Difficulty in ascertaining ROI and emotional spending – Attempting to calculate the return on investment for schools is notoriously difficult, whether expenditure in one area over another would yields greater results. Therefore typically we would see emotional spending in the form of reliance on departmental advice or prospective parents. This commonly leads to expenditure on new buildings rather than basic school supplies or equipment.
Reliance on incumbent suppliers – Typically schools in England are reliant on their incumbent suppliers as they give a low priority to considering alternative suppliers due to the limitations of staff and the complex regulations required for new suppliers.
Supplier database – Do they contact prospective suppliers from a supplier list or do they only consider suppliers that they are aware of? Reducing their supplier base to those that are local or have contacted the schools.
Inability to plan future expenditure – Due to the nature of progressive school system in England and the limited durability of products exposed to a school environment. It adds further complexities to planning future expenditure for long periods of time.
Vulnerable to governmental changes – English schools expenditure planning and procurement systems are required to be flexible to events such as potential spending cuts and other governmental changes.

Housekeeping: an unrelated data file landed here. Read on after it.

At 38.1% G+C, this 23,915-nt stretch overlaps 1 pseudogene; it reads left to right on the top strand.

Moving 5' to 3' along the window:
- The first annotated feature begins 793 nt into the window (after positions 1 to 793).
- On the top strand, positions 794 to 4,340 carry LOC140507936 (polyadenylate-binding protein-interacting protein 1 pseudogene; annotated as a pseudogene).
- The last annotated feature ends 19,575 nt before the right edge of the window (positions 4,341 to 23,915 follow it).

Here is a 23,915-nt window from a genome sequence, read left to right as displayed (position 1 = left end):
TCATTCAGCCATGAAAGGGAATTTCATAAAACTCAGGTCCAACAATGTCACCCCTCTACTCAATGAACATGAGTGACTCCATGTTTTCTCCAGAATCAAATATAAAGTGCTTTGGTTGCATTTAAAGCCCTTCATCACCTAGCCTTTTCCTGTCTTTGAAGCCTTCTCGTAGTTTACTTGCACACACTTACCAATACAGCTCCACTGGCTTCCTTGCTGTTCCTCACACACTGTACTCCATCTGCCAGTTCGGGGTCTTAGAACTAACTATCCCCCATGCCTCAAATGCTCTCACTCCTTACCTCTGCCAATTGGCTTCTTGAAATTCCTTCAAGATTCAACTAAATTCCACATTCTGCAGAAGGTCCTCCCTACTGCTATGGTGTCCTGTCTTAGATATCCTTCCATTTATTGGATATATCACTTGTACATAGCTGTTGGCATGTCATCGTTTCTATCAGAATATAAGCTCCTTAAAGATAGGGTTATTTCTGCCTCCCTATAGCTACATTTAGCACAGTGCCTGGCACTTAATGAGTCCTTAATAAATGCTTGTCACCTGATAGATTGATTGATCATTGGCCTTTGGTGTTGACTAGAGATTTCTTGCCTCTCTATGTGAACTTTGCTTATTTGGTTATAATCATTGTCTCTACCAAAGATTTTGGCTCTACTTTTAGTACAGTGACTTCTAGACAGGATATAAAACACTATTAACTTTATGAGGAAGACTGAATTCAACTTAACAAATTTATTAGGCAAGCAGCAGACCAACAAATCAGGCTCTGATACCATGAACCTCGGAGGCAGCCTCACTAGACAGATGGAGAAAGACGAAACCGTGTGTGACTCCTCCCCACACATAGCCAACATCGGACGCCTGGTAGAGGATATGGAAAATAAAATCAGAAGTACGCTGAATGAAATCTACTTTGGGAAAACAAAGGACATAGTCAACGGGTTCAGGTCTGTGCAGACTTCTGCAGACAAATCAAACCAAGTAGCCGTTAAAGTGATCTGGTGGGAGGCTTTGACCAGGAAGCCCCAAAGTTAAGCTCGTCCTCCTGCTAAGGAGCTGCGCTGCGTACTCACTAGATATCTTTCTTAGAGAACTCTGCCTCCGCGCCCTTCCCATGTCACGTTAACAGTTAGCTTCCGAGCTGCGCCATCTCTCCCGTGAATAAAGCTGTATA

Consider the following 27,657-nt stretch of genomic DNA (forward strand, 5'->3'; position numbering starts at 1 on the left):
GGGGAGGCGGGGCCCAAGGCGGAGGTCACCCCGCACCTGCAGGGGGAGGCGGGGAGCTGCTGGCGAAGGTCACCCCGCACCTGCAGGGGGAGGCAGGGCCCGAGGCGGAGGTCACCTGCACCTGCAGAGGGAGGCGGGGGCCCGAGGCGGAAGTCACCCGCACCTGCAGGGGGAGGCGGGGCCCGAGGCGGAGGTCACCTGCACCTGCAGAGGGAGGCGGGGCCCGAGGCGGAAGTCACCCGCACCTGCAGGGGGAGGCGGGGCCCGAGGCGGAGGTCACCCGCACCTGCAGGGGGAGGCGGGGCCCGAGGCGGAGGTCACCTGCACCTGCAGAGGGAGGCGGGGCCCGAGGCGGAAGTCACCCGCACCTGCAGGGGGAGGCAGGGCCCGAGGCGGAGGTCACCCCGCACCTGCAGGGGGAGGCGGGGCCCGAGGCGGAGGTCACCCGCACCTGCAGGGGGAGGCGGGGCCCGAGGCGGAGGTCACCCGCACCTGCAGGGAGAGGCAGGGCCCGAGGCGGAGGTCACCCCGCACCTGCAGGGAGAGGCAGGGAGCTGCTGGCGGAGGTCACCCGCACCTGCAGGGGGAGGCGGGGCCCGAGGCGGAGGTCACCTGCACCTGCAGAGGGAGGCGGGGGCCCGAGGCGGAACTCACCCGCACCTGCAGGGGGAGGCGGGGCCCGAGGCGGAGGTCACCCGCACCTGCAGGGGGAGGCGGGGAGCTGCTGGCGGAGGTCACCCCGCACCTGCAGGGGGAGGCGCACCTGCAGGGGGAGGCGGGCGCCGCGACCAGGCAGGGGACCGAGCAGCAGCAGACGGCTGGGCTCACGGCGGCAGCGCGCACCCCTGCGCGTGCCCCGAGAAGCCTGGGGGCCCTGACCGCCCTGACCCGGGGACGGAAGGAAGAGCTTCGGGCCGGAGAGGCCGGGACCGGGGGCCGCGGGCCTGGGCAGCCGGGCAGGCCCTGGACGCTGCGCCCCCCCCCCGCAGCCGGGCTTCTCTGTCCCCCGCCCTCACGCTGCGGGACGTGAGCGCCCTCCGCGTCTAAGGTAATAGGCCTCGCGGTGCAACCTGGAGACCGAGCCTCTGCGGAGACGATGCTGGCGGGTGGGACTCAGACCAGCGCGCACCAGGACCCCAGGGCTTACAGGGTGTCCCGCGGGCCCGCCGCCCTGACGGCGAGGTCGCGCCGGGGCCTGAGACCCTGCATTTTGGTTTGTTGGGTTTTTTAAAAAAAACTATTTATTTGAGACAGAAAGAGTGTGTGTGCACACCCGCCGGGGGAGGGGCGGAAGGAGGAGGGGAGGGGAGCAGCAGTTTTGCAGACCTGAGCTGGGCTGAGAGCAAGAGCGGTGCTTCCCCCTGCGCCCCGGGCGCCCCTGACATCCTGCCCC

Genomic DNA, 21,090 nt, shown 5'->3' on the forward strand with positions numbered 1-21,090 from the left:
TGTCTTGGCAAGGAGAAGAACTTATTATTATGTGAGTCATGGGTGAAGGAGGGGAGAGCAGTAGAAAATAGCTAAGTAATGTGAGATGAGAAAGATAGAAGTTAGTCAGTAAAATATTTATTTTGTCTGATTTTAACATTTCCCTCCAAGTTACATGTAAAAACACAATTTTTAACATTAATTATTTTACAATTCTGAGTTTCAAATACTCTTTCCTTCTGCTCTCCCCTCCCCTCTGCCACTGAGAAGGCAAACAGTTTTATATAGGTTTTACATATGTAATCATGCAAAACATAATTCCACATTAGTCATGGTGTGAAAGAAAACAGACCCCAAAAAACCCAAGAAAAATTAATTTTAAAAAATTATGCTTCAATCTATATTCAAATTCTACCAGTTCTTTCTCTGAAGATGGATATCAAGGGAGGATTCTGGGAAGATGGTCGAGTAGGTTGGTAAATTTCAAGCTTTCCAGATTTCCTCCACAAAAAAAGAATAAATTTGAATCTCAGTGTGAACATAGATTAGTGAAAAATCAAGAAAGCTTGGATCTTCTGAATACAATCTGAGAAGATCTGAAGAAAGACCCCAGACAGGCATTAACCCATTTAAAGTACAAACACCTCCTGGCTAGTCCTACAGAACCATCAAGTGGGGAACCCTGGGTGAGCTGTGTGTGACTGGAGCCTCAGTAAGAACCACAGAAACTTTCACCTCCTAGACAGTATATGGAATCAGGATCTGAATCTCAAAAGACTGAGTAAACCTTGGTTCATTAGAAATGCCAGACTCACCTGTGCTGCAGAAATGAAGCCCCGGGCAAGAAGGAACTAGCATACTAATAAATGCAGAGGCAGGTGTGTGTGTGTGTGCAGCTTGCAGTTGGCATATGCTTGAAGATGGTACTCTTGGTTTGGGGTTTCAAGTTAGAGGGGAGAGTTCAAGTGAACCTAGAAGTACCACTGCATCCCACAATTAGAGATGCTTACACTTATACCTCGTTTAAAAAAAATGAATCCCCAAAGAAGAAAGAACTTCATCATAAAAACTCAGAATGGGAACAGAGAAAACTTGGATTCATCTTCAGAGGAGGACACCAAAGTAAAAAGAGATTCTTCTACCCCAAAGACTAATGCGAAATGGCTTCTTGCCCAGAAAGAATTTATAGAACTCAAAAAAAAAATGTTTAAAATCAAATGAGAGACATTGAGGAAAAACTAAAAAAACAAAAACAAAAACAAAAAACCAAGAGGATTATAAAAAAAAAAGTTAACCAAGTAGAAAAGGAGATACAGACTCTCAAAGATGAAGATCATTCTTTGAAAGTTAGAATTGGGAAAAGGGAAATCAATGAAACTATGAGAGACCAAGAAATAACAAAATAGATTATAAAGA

Influenced by politics – School expenditure is often impacted by national and local politics such as the demand for ‘new schools’ and changes to the national curriculum.
Public spending regulations – Typically schools have to operate around high levels of regulations in terms of spending with local councils etc.
Lack of aggregation of spend via Buying Clubs
Lack of aggregation – Schools in the UK operate their procurement needs on each individual school. Rather than centralising their expenditure creating greater buying power.
The division of Schools and Academies – Academies don’t have to stick to the National Curriculum. Therefore limiting the potential buying power of ‘buying clubs’.
School competing against each other for their needs – With school lacks of centralisation, their demand increases costs due to competition with each other for a goods/services.